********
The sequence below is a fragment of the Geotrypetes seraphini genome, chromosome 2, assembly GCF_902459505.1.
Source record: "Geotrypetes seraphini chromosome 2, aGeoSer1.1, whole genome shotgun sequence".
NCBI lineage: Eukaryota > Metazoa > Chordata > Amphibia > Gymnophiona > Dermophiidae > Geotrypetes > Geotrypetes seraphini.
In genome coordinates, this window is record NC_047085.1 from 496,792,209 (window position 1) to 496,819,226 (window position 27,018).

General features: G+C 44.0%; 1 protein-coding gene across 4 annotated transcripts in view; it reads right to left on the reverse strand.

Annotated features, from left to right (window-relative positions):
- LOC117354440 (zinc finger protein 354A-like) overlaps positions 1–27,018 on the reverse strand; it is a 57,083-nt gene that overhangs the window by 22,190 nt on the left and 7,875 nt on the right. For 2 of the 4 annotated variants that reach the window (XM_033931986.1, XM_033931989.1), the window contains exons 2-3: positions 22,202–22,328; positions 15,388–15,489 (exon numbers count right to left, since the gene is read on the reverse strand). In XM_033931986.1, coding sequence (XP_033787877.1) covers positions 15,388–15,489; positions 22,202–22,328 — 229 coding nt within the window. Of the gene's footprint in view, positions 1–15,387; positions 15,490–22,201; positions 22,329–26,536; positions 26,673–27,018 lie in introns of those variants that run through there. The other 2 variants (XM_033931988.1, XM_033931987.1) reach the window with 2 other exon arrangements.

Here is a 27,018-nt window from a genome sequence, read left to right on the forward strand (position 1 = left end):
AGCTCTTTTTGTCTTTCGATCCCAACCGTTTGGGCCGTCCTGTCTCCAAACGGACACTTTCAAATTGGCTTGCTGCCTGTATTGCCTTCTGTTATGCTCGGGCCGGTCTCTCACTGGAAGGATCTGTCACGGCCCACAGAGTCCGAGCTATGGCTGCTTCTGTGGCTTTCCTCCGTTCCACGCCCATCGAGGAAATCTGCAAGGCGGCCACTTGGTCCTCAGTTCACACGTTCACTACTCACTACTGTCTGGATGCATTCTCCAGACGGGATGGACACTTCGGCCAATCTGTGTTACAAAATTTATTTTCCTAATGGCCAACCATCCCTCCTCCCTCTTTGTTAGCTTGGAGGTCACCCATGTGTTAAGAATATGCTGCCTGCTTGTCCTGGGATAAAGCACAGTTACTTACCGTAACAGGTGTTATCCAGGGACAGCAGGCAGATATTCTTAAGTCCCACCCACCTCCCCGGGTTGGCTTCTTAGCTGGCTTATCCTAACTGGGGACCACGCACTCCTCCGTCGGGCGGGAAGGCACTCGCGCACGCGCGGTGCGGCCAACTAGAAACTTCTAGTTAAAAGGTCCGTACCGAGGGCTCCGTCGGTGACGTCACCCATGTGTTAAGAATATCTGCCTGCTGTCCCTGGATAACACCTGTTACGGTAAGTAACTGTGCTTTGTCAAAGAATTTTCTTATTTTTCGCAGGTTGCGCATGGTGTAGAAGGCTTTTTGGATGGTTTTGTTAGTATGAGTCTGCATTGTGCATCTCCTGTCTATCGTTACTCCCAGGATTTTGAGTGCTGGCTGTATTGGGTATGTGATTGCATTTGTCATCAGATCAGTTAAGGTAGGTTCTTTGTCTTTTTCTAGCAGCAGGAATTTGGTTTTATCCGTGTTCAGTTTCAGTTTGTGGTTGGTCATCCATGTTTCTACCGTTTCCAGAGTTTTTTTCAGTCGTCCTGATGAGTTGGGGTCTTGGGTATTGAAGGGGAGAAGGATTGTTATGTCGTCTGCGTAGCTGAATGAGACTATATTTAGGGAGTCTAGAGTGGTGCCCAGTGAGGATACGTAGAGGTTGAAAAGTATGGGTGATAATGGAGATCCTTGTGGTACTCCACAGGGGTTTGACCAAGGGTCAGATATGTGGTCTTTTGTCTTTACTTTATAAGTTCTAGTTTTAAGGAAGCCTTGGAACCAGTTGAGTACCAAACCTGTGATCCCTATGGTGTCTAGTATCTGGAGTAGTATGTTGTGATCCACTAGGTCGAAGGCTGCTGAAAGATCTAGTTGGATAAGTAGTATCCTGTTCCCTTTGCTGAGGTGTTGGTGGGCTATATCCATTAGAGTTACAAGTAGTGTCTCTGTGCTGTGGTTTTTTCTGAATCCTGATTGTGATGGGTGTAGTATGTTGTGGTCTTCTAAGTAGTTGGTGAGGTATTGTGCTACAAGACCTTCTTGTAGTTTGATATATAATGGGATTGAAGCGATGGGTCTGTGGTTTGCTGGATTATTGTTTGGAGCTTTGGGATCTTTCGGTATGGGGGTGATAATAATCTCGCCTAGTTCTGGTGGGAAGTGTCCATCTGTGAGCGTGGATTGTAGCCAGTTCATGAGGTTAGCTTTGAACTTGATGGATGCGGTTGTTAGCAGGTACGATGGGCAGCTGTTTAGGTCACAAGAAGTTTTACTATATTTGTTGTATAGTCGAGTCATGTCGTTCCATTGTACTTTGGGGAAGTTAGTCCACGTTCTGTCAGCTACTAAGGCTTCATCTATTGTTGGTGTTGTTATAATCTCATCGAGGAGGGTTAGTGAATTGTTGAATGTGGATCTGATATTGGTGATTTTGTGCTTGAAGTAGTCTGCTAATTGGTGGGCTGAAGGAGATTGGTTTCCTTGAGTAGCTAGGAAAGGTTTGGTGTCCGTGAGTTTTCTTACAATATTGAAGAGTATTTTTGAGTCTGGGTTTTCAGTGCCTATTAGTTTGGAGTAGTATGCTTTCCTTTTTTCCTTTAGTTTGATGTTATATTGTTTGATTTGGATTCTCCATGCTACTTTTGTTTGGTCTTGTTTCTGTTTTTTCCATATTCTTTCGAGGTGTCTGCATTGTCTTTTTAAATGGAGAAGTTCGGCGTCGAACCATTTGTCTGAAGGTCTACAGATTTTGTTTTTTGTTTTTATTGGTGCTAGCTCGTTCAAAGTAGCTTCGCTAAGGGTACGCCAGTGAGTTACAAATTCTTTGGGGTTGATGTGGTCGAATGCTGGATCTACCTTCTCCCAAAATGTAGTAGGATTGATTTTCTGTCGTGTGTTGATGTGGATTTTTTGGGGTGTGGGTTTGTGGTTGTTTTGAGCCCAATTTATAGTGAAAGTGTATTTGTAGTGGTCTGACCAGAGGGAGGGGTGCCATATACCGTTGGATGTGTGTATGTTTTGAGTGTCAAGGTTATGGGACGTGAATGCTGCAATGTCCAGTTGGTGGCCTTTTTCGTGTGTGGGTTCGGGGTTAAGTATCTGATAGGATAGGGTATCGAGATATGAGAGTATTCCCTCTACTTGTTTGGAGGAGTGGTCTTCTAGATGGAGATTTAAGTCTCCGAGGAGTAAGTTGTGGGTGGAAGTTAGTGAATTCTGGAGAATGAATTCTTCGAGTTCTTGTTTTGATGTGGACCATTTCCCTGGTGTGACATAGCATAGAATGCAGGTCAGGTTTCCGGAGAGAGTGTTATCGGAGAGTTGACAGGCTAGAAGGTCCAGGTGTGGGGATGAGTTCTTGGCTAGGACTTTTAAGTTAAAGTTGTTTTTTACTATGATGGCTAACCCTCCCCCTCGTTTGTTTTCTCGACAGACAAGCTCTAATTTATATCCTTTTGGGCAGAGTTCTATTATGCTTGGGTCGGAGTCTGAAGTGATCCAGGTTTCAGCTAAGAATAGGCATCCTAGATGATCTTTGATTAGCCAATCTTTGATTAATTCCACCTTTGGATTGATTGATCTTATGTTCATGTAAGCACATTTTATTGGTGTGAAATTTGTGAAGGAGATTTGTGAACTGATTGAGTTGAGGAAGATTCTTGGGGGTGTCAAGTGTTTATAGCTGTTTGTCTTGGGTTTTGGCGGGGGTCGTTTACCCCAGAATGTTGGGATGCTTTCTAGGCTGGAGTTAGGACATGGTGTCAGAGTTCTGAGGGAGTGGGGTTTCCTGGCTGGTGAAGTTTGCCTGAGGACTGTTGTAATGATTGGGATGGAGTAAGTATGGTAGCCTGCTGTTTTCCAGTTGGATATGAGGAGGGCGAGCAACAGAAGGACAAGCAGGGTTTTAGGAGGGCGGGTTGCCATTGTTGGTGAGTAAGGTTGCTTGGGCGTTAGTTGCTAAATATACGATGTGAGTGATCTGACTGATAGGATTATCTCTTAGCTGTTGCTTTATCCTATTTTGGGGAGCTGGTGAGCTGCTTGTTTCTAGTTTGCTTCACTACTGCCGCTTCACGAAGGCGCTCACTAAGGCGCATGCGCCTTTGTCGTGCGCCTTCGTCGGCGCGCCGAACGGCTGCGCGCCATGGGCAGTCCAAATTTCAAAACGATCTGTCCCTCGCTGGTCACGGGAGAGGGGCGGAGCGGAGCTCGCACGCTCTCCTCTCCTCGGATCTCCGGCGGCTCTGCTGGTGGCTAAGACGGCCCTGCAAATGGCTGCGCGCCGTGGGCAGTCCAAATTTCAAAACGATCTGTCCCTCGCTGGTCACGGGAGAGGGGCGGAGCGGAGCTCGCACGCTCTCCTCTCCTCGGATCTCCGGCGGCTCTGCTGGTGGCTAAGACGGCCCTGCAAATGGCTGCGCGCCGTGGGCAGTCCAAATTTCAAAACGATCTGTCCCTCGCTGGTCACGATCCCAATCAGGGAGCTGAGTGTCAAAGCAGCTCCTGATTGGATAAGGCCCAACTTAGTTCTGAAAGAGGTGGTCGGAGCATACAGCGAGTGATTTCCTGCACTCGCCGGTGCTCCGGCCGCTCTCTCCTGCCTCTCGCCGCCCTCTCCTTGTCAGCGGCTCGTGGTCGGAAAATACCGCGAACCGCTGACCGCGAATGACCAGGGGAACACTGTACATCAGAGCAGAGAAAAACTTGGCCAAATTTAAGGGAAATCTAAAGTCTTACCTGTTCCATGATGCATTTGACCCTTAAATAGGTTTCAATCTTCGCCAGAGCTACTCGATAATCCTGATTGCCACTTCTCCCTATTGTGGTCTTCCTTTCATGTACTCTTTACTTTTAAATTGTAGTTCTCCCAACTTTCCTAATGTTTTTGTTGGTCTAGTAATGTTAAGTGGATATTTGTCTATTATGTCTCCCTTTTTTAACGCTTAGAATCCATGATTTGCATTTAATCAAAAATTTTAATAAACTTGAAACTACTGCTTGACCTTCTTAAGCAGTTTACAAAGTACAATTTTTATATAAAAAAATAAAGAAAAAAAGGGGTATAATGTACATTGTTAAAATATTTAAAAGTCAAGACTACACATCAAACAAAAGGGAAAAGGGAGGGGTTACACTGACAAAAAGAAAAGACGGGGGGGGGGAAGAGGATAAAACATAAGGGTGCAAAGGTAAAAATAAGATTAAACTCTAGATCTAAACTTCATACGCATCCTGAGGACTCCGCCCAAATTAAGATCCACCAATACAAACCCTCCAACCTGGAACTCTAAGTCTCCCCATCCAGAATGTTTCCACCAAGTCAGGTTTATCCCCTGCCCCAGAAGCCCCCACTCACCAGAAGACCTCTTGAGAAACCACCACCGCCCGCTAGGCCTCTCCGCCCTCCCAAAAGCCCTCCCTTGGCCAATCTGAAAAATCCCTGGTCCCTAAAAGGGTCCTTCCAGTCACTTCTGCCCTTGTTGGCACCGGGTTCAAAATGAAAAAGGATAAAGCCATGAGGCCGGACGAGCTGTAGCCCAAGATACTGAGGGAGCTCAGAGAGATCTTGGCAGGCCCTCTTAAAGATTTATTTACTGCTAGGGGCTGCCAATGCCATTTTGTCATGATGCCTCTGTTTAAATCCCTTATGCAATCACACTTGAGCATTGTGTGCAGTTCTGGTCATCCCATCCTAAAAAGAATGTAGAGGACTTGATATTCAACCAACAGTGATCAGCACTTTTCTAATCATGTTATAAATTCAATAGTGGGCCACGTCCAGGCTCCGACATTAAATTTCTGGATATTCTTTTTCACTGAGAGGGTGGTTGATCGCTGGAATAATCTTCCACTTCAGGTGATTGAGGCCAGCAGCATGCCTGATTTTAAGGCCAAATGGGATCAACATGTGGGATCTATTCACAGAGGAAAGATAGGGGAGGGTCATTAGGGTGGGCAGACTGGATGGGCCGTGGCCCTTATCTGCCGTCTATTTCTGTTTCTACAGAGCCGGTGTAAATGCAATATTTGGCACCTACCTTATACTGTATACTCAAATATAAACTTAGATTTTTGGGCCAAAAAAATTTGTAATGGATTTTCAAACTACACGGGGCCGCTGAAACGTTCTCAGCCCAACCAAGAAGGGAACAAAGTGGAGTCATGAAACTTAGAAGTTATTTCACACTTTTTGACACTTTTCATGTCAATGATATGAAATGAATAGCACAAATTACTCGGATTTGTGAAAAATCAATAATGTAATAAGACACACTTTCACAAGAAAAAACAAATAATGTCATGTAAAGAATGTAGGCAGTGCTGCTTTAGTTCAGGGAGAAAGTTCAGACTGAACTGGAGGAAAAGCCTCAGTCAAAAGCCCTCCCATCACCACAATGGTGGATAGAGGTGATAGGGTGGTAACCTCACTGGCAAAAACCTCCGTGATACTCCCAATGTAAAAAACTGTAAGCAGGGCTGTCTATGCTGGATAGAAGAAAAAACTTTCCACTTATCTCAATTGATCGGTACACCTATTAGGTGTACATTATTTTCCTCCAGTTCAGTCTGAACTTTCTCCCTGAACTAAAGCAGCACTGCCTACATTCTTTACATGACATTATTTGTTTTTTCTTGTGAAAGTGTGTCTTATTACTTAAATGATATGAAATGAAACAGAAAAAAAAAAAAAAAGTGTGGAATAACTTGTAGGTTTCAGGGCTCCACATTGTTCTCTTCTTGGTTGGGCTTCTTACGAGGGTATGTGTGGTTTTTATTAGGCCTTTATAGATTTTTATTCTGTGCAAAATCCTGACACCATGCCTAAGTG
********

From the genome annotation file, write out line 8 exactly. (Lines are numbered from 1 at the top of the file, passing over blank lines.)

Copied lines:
Here is a 27,018-nt window from a genome sequence, read left to right on the forward strand (position 1 = left end):